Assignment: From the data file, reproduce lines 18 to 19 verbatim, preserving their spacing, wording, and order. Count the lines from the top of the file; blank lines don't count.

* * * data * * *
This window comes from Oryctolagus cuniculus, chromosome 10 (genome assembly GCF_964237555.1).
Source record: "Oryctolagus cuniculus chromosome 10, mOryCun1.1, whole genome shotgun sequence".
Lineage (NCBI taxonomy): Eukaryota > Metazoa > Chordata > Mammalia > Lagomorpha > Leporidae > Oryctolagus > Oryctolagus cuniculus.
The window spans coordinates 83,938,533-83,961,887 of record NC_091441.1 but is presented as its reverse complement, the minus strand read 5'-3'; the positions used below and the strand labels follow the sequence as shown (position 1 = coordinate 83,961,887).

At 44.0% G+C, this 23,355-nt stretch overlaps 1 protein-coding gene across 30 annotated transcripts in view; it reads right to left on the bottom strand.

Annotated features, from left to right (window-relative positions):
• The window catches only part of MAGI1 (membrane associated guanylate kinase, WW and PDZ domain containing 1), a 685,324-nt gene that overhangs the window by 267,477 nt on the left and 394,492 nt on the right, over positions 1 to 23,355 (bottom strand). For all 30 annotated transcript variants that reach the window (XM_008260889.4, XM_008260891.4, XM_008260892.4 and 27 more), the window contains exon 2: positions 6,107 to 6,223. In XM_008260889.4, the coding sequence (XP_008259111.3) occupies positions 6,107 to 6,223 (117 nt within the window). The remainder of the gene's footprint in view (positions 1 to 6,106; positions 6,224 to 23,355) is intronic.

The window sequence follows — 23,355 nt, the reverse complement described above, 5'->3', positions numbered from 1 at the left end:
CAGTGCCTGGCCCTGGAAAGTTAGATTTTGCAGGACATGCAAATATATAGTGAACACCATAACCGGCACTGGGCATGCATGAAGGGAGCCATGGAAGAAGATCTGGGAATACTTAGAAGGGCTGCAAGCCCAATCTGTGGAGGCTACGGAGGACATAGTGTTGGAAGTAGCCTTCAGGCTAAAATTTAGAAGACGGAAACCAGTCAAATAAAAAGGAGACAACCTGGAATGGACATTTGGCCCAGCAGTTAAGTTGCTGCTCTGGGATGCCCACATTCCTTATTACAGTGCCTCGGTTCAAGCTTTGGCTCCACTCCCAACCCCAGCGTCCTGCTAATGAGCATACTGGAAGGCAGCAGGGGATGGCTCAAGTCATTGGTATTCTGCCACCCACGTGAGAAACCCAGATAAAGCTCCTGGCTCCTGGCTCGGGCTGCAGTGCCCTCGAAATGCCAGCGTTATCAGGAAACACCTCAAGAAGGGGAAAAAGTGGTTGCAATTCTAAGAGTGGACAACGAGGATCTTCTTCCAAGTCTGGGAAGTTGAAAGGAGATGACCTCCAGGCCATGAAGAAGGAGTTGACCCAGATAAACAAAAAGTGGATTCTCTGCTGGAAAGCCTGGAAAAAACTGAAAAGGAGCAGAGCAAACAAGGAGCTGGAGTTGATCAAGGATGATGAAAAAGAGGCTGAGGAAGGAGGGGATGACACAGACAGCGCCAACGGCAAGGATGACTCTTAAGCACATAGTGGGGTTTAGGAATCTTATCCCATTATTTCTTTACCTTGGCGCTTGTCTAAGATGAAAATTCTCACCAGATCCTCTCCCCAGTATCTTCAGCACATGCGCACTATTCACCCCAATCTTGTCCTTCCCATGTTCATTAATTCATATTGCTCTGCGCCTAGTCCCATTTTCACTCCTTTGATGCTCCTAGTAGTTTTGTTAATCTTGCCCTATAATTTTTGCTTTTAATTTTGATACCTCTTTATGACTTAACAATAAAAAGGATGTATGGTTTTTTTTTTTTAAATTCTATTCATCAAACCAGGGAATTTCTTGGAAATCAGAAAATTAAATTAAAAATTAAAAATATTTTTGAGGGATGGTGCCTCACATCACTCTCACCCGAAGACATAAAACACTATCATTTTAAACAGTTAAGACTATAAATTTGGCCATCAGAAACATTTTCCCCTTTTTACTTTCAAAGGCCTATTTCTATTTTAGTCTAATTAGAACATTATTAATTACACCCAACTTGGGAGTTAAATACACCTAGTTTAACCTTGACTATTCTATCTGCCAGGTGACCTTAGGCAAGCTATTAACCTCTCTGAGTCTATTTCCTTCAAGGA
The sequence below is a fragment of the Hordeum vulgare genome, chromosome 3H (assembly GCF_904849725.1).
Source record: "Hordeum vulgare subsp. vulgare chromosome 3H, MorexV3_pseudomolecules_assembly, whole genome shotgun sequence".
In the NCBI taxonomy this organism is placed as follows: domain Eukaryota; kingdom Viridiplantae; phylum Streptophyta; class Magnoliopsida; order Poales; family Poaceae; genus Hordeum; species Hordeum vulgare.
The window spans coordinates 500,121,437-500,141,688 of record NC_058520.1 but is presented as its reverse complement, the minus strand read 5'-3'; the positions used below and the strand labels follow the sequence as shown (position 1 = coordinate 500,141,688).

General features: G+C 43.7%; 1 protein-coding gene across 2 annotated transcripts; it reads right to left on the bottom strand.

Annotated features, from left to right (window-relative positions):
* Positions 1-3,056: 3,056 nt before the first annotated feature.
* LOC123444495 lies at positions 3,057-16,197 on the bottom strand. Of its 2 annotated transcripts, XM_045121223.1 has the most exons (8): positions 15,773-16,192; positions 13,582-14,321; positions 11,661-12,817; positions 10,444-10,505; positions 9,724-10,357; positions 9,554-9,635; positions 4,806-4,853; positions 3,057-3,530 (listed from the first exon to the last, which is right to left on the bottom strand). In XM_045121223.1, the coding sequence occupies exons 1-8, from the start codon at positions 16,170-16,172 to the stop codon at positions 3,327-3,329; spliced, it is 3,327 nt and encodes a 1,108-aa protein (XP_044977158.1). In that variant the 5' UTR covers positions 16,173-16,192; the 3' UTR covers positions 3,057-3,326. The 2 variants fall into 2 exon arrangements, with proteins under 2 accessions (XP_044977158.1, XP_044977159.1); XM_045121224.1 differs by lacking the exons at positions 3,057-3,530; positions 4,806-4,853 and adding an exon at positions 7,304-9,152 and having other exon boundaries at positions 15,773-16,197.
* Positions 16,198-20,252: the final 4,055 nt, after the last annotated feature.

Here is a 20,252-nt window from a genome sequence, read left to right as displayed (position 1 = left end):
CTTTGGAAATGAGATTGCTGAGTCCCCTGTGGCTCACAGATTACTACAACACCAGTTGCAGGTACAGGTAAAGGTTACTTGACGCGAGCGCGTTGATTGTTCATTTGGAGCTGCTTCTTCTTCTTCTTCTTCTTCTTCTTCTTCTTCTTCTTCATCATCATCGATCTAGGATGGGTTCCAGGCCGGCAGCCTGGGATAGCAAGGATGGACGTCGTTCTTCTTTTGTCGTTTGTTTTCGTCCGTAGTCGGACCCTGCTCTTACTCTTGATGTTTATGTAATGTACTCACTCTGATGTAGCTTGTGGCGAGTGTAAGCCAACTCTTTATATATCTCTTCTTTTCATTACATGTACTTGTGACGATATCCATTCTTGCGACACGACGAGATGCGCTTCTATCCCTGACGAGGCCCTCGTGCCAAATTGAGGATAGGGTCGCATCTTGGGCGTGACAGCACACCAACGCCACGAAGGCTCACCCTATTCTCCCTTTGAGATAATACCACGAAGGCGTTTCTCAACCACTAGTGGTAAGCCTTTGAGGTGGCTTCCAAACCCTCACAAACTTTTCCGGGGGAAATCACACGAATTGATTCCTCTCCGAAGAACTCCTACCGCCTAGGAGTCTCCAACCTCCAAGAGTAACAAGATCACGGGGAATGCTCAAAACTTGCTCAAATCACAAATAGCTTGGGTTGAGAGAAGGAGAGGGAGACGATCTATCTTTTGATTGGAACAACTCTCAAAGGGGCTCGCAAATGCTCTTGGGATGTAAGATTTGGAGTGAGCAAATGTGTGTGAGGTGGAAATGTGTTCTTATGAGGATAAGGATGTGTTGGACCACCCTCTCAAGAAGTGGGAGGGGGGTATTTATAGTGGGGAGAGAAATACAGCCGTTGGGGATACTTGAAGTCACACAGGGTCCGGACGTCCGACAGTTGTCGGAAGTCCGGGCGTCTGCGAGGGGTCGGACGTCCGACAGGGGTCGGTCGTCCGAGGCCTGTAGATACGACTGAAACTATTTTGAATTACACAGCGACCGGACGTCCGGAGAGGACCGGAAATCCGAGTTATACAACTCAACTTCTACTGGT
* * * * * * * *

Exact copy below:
* Positions 16,198-20,252: the final 4,055 nt, after the last annotated feature.

Here is a 20,252-nt window from a genome sequence, read left to right as displayed (position 1 = left end):